These are indeed strange requests, but they are not solely what is deemed as ‘vexatious’. If one were to send multiple requests to the public authority, this obsessive nature would be deemed as vexatious. Heather Brooke questions the line between ‘obsessive’ and ‘investigative’. She argues that the exemption targets the media, and those trying to do serious investigation . It is worth noting that the silly requests are not as prominent as supposed. Brooke, in an appearance on Newsnight, revealed that she made a FOI request to the Ministry of Justice about the number of vexatious requests it had received. It was 2 . To improve upon the FOI act, it needs to make clear what is defined as ‘vexatious’.

Heather Brooke May 12.jpg

Heather Brooke (courtesy of Paul Clarke, via Wikimedia Commons)

Under the FOI Act, investigative journalism is a long and arduous process as Brooke found in her battle for MP’s expenses data. The problem faced with FOI is not the law itself, but the interpretation of law. This comes under debate with Section 40 of the FOI Act: personal information. FOI does not override data protection law, but the Information Commissioner (the successor to the Data Protection Commissioner) advises authorities that when considering the release of the data, there should be a distinction between ‘professional personal information’ and ‘private personal information’ . In this case, the expenses data was very much professional personal information. This is a strength of the FOI Act: the Information Commissioner is the interpreter of the law, when there is confusion.

Since Section 40 was not particularly helpful to the MPs, the qualified exemption of section 36 could have been – or at least, they tried to use it. It covers the prejudice of effective conduct of public affairs. Tony Blair argued that governments need to be able to debate, discuss and decide issues with a “reasonable amount of confidentiality” .

Members of the current government have attempted to debate with this amount of confidentiality, at risk of breaching transparency rules in the Act. In 2011, Education Minister Michael Gove used private e-mails to discuss government business with advisors. This incident, known as ‘Govegate’, is part of “the unexpected ramifications” of the Act, according to Ben Worthy. He highlights ‘the chilling effect’, in which members of the public authorities are attempting to undermine FOI through keeping fewer records from meetings and discussions. For FOI to work, this covert behaviour simply needs to stop.

FOI is manipulated by those with vested interests, and needs to strengthen. It could take influence from its European cousin: Environmental Information Regulations 2004 (or EIR). EIR is a stronger legislation than FOI by its influence. Brought in through EU law, EIR covers a wider remit than FOI including private organisations. Whilst EIR follows similar procedure to FOI with its 20-day maximum response and correspondence through post and e-mail, requests can also be lodged verbally. For FOI to improve its remit does need extending – even to public/private hybrids such as academies and utility services it does not cover currently.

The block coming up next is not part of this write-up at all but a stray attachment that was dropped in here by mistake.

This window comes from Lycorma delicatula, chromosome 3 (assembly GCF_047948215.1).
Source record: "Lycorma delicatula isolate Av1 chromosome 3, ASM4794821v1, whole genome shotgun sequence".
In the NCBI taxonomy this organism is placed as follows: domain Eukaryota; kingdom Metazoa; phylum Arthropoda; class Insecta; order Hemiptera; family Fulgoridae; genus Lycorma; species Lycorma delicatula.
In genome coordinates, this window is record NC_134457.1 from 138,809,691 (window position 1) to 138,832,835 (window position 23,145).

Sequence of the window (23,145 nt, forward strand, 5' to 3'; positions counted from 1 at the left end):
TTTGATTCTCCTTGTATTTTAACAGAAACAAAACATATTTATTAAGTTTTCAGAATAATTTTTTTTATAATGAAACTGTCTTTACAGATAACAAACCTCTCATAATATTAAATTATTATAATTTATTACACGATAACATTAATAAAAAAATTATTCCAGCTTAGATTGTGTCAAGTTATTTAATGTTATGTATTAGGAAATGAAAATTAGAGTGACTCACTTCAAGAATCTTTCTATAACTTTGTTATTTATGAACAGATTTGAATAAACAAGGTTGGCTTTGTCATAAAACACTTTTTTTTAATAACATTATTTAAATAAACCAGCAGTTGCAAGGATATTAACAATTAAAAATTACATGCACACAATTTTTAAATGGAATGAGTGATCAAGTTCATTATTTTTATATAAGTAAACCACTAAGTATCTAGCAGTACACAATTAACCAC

However, EIR does charge the requester. This is something that FOI needs to avoid. FOI can charge if the request exceeds a limit of £600 for national government and £450 for other public authorities. Cost is estimated by the cost of staff time used to deal with the request. Staff time is deemed to cost £25 an hour.


Redacted Statement (via Wikimedia Commons)

MPs attempted to use the costs as a means to delay the publishing of data, argues Heather Brooke. In the Government’s response to the Justice Committee’s Report, it stated:

“Take into account some or all of the time spent on considering and redacting when calculating whether the costs limit has been exceeded.”

This was the excuse, Brooke argues, that parliamentary officials used not to publish the data by the specified deadline of October 2008. She also calls redactments as a means of “censoring” information.

The full extent to the MPs expenses scandal would not have been known if these redactments had been complete. The full data – sans redactments – was leaked to The Telegraph. If only the official disclosures were available, it would not be in the public knowledge about MPs’ second homes.

The official disclosures might not have surfaced, if Jack Straw had anything to do with it. He had already used his authority to veto the release of the Iraqi war logs through FOI, and he attempted to use this veto against the MPs expenses data. If FOI is calling itself truly an open record, this right of veto needs to be removed as it is “potentially undermining the very purpose of the Act” . Countries such as the USA and Canada do not allow executive veto, and nor should the UK.

After ten years of enforcement, the Freedom of Information Act has had a bumpy ride. It has faced a bashing from the very people whom created it. Although it is bruised and battered, it needs to persevere and come back stronger. Journalists should be encouraged to use FOI, not dissuaded. One of its strongest supports Heather Brooke calls it “an effective chisel against government secrecy and corruption” , and it needs to keep chiselling – avoiding a blunting by its opponents.

School of News Press Conference (courtesy of Tom Williams)

School of News Press Conference (courtesy of Tom Williams)


Banks, D. and Hannah, M. 2009. McNae’s essential law for journalists. 20th ed. Oxford University Press: Oxford.

Blair, T. 2011. A Journey. 2nd ed. Arrow Books: London.

Brooke, H. 2012. Government changes would kill FOI in Britain. Sunday Times.